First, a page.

HomeGroupsTalkMoreZeitgeist
Search Site
This site uses cookies to deliver our services, improve performance, for analytics, and (if not signed in) for advertising. By using LibraryThing you acknowledge that you have read and understand our Terms of Service and Privacy Policy. Your use of the site and services is subject to these policies and terms.

Results from Google Books

Click on a thumbnail to go to Google Books.

Loading...

Yellow: Race in America Beyond Black and white

by Frank H. Wu

MembersReviewsPopularityAverage ratingMentions
3041084,970 (3.69)7
Writing in the tradition of W. E. B. Du Bois, Cornel West, and others who confronted the "color line" of the twentieth century, journalist, scholar, and activist Frank H. Wu offers a unique perspective on how changing ideas of racial identity will affect race relations in the twenty-first century. Wu examines affirmative action, globalization, immigration, and other controversial contemporary issues through the lens of the Asian-American experience. Mixing personal anecdotes, legal cases, and journalistic reporting, Wu confronts damaging Asian-American stereotypes such as "the model minority" and "the perpetual foreigner." By offering new ways of thinking about race in American society, Wu's work dares us to make good on our great democratic experiment.… (more)
None
Loading...

Sign up for LibraryThing to find out whether you'll like this book.

No current Talk conversations about this book.

» See also 7 mentions

Showing 1-5 of 8 (next | show all)
Engaging and well written. Enjoyed the non-linear, subject matter grouped approach to the topic. ( )
  AjaxBell | Aug 24, 2017 |
Much too pedantic for my tastes, and much less convincing than I'd hoped (both for my sake and for other Asian-Americans). Wu clearly is invested in his topic, but often constructs his arguments with overstuffed or just awkward sentences that end up obscuring his points instead of supporting them. Other times he makes sweeping generalizations and even once refers to himself in stereotypical terms (despite denying that such stereotypes have validity). I was even appalled by his epilogue, in which he extols a small college for balancing universality and individuality -- a college whose enrollment consists of 26 MEN -- but doesn't really support his claims with any real details about how they manage to stay individuals.

It may have been silly of me to expect that any one book could've taken on the whole gamut of race relations for all the different Asian American communities. But that is what this book promises, and fails to deliver. I did learn some things, but I feel like I would've learned more from a memoir in which Wu describes his own specific experiences and relations with race, rather than a work more given to principles and vague pronouncements about the importance of coalitions and community. ( )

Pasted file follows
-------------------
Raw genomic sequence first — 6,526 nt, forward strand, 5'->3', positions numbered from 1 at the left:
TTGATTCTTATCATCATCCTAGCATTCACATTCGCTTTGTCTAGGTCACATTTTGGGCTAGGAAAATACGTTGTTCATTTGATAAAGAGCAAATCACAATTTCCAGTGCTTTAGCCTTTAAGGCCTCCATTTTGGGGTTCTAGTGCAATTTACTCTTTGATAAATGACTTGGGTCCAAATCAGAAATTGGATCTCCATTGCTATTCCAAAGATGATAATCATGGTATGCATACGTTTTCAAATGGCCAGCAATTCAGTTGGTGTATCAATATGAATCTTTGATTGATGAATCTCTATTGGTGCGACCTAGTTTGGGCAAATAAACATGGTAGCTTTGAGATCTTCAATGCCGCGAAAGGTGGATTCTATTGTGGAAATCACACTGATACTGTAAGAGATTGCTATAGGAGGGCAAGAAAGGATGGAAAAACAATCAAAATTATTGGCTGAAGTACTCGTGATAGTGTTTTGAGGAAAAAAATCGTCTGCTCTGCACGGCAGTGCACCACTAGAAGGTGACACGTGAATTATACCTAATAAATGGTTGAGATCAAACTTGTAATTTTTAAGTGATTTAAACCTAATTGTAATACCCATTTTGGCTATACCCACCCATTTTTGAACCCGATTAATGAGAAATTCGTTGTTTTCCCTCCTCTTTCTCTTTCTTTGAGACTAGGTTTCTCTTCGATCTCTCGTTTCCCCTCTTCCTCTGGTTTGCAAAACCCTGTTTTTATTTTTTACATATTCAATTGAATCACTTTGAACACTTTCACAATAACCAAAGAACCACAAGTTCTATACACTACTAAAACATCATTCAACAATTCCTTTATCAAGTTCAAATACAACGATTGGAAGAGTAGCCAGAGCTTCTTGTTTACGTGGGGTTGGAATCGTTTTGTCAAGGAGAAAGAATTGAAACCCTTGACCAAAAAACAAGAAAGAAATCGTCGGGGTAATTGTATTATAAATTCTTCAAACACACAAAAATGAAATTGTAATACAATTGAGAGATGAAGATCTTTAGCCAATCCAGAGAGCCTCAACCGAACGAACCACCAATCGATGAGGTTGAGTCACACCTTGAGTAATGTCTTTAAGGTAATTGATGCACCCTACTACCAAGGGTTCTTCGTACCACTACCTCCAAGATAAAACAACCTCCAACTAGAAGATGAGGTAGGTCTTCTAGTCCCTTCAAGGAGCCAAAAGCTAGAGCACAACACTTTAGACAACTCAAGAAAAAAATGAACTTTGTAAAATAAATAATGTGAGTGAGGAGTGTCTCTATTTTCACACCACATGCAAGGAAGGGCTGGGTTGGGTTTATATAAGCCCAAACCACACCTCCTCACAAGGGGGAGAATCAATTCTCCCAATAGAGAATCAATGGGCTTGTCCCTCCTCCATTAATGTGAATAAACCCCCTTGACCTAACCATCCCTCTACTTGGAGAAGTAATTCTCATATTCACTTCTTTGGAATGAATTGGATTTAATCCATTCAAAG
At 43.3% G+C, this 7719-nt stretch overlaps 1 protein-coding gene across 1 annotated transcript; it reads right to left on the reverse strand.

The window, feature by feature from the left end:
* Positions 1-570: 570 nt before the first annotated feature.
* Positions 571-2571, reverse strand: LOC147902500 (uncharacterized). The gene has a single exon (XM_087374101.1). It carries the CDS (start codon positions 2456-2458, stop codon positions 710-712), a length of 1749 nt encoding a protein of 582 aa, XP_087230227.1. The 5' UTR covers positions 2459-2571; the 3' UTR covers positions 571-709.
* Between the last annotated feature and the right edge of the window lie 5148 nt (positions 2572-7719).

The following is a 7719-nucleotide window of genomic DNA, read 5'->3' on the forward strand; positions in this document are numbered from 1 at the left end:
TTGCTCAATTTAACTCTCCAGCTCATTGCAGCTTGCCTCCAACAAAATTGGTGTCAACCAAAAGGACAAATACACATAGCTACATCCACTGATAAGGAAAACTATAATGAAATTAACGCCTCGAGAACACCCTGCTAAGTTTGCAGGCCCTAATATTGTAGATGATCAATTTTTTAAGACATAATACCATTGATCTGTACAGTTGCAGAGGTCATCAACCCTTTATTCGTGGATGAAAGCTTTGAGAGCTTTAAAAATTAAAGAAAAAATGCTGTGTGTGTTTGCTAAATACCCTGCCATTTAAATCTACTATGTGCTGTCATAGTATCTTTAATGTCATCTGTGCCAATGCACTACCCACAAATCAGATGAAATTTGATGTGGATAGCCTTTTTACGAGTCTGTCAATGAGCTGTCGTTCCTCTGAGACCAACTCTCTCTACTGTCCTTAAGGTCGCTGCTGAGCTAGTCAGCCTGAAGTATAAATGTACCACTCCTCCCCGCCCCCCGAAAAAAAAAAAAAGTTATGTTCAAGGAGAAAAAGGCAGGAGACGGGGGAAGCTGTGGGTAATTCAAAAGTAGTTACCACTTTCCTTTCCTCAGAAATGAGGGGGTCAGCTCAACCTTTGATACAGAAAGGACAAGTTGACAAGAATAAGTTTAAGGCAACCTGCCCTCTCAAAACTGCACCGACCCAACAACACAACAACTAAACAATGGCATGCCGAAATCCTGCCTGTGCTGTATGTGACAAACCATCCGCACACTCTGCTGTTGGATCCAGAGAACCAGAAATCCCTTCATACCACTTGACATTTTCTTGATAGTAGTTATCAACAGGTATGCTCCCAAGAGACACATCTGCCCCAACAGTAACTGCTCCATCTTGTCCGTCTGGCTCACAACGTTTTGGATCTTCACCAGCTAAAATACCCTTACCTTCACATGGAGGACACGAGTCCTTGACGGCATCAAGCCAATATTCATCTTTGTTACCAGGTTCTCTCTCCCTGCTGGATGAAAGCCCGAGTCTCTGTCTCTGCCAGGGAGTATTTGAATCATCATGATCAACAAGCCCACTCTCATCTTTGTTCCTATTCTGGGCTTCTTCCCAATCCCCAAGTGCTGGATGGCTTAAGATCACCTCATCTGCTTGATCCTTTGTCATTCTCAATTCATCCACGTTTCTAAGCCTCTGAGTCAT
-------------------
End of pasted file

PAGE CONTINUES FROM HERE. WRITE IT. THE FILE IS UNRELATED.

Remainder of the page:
simchaboston | Nov 9, 2014 |
Professor Wu clearly dissects the reasons why the "model minority" label does more damage than good for Asians and Asian Americans. ( )
  kchung_kaching | Sep 1, 2014 |
Frank H. Wu's Yellow is an excellent analysis of the absence of an Asian perspective in America's racial debate and what it's like to be an Asian-American as a result. Throughout the book, I found myself thinking "That's happened to me!" with an alarming frequency. Yellow also has the added benefit of explaining the dense analysis of a related subject in Edward W. Said's Orientalism in a way that is concise and easily understood. ( )
  JillianAmelia | Apr 11, 2011 |
A good introduction to Asian America. I will say however, that Frank H. Wu's background is in law, which definitely shows throughout the book. A particularly long list of stereotyped caricatures of Asians in media sticks out in my mind, though I do remember thinking simultaneously that his list was 'way too long' but also 'really interesting.' He seems to have a gift at moving you along and getting you through to the end. A bit dense to read at times (from what I recall as an undermotivated undergrad), but definitely recommended reading for anyone interested in learning more about the Asian American experience. ( )
  h.kim | Feb 6, 2011 |
Showing 1-5 of 8 (next | show all)
no reviews | add a review
You must log in to edit Common Knowledge data.
For more help see the Common Knowledge help page.
Canonical title
Original title
Alternative titles
Original publication date
People/Characters
Important places
Important events
Related movies
Epigraph
Dedication
For my wife, Carol L. Izumi
First words
Quotations
Last words
Disambiguation notice
Publisher's editors
Blurbers
Original language
Canonical DDC/MDS
Canonical LCC

References to this work on external resources.

Wikipedia in English (2)

Writing in the tradition of W. E. B. Du Bois, Cornel West, and others who confronted the "color line" of the twentieth century, journalist, scholar, and activist Frank H. Wu offers a unique perspective on how changing ideas of racial identity will affect race relations in the twenty-first century. Wu examines affirmative action, globalization, immigration, and other controversial contemporary issues through the lens of the Asian-American experience. Mixing personal anecdotes, legal cases, and journalistic reporting, Wu confronts damaging Asian-American stereotypes such as "the model minority" and "the perpetual foreigner." By offering new ways of thinking about race in American society, Wu's work dares us to make good on our great democratic experiment.

No library descriptions found.

Book description
Haiku summary

Current Discussions

None

Popular covers

Quick Links

Rating

Average: (3.69)
0.5
1
1.5
2 2
2.5 1
3 5
3.5 1
4 14
4.5
5 3

Is this you?

Become a LibraryThing Author.

 

About | Contact | Privacy/Terms | Help/FAQs | Blog | Store | APIs | TinyCat | Legacy Libraries | Early Reviewers | Common Knowledge | 201,866,389 books! | Top bar: Always visible